Kampala's rioting was triggered on Thursday by land and power disputes between the government and leaders of Buganda - one of the east African country's four ancient kingdoms.

In depth


 Ugandan unrest explained
 Video: Ugandan ethnic tension rises

Security forces on Thursday stopped a senior official from Buganda from going to the town of Kayunga to prepare for a visit by the king on Saturday, sparking the clashes in the capital.

Demonstrators threw stones and burned tyres while police, backed by the military, opened fire and sprayed tear gas to disperse the crowds.

Youths tried to erect barricades in the outlying Kubbiri and Kalerwe districts on Saturday, but security forces fired in the air and used tear gas to disperse them.

A torrential downpour in the afternoon cleared the streets.

Trip postponed

Meanwhile, the leader of Uganda's largest ethnic group postponed a controversial visit to a rally in central Uganda in an effort to halt the deadly rioting.

Ronald Muwenda Mutebi, the traditional king, called off the trip to the town of Kayunga, scheduled for Saturday after the deaths, officials from Uganda's historical Buganda kingdom said.

"We don't want to see an escalation of the violence," Medard Lubega, the deputy information minister of Buganda, told the Reuters news agency.

The Ugandan government, citing fears of violence, had banned Mutebi from travelling to the region northeast of Kampala, an area on the edge of his jurisdiction as cultural leader.

The government's move sparked rioting from Mutebi's supporters in and around the capital and confrontations with security forces.

Yoweri Museveni, the Ugandan president, announced in a televised national address on Friday that his government would not give in and allow Mutebi into Kayunga county.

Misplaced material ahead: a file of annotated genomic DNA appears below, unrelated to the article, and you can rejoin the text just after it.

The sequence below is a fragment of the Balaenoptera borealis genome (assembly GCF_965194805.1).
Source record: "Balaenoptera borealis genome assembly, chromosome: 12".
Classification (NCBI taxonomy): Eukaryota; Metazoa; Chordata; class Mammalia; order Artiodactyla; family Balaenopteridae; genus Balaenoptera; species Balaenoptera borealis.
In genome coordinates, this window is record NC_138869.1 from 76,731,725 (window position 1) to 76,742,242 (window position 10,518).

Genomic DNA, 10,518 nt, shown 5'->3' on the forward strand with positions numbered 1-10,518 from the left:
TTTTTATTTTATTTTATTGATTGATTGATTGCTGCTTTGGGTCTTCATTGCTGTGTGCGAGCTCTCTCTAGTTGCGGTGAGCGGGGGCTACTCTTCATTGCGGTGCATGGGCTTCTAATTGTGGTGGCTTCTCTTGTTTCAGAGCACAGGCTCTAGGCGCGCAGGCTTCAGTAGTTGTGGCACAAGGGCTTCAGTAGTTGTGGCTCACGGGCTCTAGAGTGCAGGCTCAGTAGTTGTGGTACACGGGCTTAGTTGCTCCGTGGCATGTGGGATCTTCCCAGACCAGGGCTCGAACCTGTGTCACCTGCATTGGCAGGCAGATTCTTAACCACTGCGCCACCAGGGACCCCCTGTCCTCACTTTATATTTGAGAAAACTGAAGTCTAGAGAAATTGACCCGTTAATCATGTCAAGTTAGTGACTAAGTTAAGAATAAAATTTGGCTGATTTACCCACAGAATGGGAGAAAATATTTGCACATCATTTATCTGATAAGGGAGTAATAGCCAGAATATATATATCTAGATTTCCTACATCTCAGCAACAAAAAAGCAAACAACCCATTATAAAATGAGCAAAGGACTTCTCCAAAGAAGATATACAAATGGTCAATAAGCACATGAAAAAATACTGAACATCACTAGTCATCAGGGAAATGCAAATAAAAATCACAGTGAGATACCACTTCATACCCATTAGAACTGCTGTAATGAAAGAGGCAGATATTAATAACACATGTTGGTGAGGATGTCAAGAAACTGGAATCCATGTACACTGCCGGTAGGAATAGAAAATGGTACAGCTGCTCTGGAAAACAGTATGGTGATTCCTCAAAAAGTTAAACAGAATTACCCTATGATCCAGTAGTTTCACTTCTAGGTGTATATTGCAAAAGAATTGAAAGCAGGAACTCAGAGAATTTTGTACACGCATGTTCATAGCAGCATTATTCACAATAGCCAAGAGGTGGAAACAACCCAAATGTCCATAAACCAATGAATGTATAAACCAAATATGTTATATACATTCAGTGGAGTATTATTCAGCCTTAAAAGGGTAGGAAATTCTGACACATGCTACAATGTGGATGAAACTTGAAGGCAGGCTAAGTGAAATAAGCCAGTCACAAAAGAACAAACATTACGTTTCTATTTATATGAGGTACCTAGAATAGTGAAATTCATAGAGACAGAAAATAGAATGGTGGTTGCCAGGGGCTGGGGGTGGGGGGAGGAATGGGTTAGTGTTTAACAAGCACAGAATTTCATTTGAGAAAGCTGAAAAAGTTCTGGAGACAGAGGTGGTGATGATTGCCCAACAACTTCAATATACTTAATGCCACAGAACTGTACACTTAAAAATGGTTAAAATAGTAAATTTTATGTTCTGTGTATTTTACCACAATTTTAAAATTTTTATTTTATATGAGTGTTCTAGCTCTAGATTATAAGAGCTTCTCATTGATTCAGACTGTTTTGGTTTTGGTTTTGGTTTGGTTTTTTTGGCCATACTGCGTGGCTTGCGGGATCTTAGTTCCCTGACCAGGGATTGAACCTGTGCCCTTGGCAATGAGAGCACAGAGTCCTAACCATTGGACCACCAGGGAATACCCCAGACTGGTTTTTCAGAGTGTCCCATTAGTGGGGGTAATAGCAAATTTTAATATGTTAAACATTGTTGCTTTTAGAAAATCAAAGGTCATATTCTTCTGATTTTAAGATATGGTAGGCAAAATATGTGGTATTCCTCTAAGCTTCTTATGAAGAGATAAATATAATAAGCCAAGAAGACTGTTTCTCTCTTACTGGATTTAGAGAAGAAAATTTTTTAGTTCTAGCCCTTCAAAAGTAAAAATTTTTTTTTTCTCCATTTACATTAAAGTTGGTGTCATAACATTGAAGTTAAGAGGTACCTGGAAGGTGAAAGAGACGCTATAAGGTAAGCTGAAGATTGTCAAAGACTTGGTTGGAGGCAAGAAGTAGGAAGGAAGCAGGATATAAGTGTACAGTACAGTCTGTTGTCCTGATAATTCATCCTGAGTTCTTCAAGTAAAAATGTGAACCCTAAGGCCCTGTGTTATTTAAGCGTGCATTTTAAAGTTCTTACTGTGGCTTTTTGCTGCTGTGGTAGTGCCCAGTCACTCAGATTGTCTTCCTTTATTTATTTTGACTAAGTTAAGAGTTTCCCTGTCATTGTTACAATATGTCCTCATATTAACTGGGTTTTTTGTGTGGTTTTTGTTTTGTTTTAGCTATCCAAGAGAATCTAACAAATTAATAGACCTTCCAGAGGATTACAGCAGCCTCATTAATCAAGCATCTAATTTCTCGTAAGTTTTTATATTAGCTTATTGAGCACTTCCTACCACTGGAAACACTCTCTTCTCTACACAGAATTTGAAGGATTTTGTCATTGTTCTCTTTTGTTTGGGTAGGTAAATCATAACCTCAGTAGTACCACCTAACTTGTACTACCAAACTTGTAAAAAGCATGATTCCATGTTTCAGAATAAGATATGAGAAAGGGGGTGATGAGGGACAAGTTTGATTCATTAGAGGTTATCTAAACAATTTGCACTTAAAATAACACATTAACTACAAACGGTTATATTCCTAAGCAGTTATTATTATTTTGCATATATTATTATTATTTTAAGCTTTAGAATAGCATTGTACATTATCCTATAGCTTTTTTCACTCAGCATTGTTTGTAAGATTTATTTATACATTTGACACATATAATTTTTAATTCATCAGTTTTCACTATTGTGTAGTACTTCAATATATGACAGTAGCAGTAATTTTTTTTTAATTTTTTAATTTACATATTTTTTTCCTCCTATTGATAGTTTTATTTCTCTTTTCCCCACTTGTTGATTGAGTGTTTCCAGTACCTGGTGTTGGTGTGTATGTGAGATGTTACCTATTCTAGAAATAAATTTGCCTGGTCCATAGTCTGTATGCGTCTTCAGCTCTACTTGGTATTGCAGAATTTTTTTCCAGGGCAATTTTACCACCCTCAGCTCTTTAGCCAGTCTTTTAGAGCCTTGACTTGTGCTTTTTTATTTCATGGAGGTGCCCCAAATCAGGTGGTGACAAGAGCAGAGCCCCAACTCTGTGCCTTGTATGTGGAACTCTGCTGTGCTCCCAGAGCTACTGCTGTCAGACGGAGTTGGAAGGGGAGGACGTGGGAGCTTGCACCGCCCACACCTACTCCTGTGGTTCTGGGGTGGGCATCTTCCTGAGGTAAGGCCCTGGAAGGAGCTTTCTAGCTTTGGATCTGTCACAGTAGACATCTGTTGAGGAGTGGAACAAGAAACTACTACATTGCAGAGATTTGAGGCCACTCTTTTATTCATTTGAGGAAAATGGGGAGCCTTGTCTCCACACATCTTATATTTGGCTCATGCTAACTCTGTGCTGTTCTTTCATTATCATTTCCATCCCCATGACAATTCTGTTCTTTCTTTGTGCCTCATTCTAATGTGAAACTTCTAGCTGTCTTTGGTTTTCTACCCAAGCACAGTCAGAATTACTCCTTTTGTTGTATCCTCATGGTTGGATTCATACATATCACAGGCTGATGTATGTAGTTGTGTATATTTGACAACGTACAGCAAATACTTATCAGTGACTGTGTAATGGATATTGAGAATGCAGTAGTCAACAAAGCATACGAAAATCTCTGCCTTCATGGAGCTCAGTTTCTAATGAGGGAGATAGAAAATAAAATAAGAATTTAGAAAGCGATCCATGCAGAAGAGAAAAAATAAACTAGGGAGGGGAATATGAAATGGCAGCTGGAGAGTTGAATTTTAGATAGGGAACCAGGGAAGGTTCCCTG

"I told him [the king] that the meeting in Kayunga will not take place until some conditions that will be communicated to him by the minister of internal affairs are met," Museveni said.

Land disputes

Buganda is one of the east African nation's four ancient kingdoms.

A crowd of protesters surrounds a burning bus in Kampala on Friday [AFP]
 
It was abolished by Milton Obote, the former leader, in 1966 but restored by Museveni in the early 1990s.

Hassan Isilow, an independent journalist based in South Africa, told Al Jazeera, two issues were causing the problems.

"It’s about identity. The Baganda greatly associate with their king and believe the president of Uganda doesn't want to give them separate status," he said.

"The other issue is land. The government believes the king of the Baganda is going on a mobilisation tour telling his people about land issues.

"In 1966 a similar incident happened when the father of the current traditional leader was exiled to London. This time round we don’t think history will repeat itself, but these tensions are very high in Kampala."

The traditional Baganda king holds a largely ceremonial position in Uganda, but holds considerable influence among his people.

The Bagandas represent 6.4 million of Uganda's total population of 32 million, and they have advocated a federal system of government, which the administration of Museveni opposes.